She was later maliciously prosecuted. Despite taking her case all the way to the High Court of Australia, Ms Horvath has still not received the compensation awarded to her by the County Court when it first heard the case in 2001.
In 2001, Judge Williams of the County Court described the event as ‘an outrageous display of police force in a private house…[involving] excessive and unnecessary violence wrought out of unmeritorious motives of ill-will and a desire to get even’.
Despite clear findings of fact in civil proceedings against all officers involved in the raid on Ms Horvath, no employment consequences flowed from the decision. The Chief Commissioner of Police and the State of Victoria should have acted and now must act immediately on the civil findings. The standard of proof in disciplinary and civil proceedings is the same. Failure to act leaves the police members involved in the incident still employed and capable of acting similarly against other Victorians.
No disciplinary proceedings ever resulted in punitive measures and the officers involved have been subsequently promoted.
Ms Horvath was forced to settle for a paltry amount of compensation, as the state chose to hide behind narrow principles of vicarious liability, and key police officers filed for bankruptcy.
Furthermore not one of the police involved have been dismissed from Victoria Police or prosecuted for assaulting her.
In 2007, Dyson Hore-Lacy SC, who had appeared at the original trial and in the subsequent High Court Appeal, recognised that Ms Horvath had exhausted all domestic remedies and could attempt to seek justice under the International Covernant of Civil and Political Rights to which Australia is a signitory. Hore Lacey initiated steps with her that would become the Communication to the United Nations Human Rights Committee. Flemington Kensington Community Legal Centre readily agreed to take the matter on when approached.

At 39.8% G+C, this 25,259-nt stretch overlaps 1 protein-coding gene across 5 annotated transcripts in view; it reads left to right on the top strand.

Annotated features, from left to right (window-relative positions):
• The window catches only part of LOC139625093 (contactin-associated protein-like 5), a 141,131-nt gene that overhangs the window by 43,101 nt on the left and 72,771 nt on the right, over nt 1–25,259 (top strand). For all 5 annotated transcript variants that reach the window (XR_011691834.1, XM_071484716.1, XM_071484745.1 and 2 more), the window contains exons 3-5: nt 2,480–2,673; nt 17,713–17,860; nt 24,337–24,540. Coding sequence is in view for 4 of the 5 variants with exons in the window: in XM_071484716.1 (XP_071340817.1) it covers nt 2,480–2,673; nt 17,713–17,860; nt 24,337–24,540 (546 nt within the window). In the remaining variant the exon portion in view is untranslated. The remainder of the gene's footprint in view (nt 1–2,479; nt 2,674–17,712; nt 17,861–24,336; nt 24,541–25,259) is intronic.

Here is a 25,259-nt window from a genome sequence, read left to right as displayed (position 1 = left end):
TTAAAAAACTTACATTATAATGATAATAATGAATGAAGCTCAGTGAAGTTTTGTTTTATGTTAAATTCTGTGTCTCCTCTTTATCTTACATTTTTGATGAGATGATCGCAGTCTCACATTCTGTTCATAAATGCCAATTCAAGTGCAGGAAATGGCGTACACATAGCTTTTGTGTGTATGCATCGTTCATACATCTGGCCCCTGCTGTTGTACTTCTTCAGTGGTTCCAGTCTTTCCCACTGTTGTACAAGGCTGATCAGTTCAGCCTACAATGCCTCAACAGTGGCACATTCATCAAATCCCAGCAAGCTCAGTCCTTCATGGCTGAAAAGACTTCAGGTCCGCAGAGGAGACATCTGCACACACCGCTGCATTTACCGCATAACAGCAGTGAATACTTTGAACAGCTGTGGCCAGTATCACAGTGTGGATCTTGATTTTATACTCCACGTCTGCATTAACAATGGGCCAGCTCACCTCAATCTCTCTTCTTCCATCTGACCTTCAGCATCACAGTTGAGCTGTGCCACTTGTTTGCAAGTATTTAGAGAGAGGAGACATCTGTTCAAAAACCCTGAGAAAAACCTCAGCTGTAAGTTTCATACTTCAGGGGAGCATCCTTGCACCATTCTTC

The Communication below was submitted on 19 August 2008, to the Human Rights Committee of the United Nations in Geneva, Switzerland, seeking compensation from the State and effective discipline of police officers who so shamefully abused her. It was submitted by the Flemington Kensington Community Legal Centre with Dyson Hore-Lacy SC and Michael Stanton assisting.
The Australian Government submitted a response in March 2010.
After reviewing this, the Legal Centre, with assistance of Mr David Brett, Dyson Hore-Lacy SC, Michael Stanton and Phoebe Knowles issued a comprehensive response to the defence in July 2010.
Corinna waited six years for a response. The final decision by the Committee was handed down on 22 April 2014.
The International Covenant of Civil and Political Rights places the burden on the State to ensure that police do not abuse human rights, regardless of police intent when they act. It further requires the State to compensate victims where this has occurred. The Victorian government, unlike the compensation regimes in NSW and Qld, has not met this international obligation.
Ms Horvath has shown great courage and commitment to justice in making this communication to the UN. It is hoped that the impact of her bravery and tenacity will benefit all Victorians through generating real legislative reform that will ensure the safety and human rights of all people in this State and throughout Australia.
Finally, we wish to acknowledge the critical role Dyson Hore-Lacy SC, Mr David Brett, Michael Stanton and Tamar Hopkins have played throughout this process. We would not have the UN decision without their continuous work and commitment to bring this decision to fruition.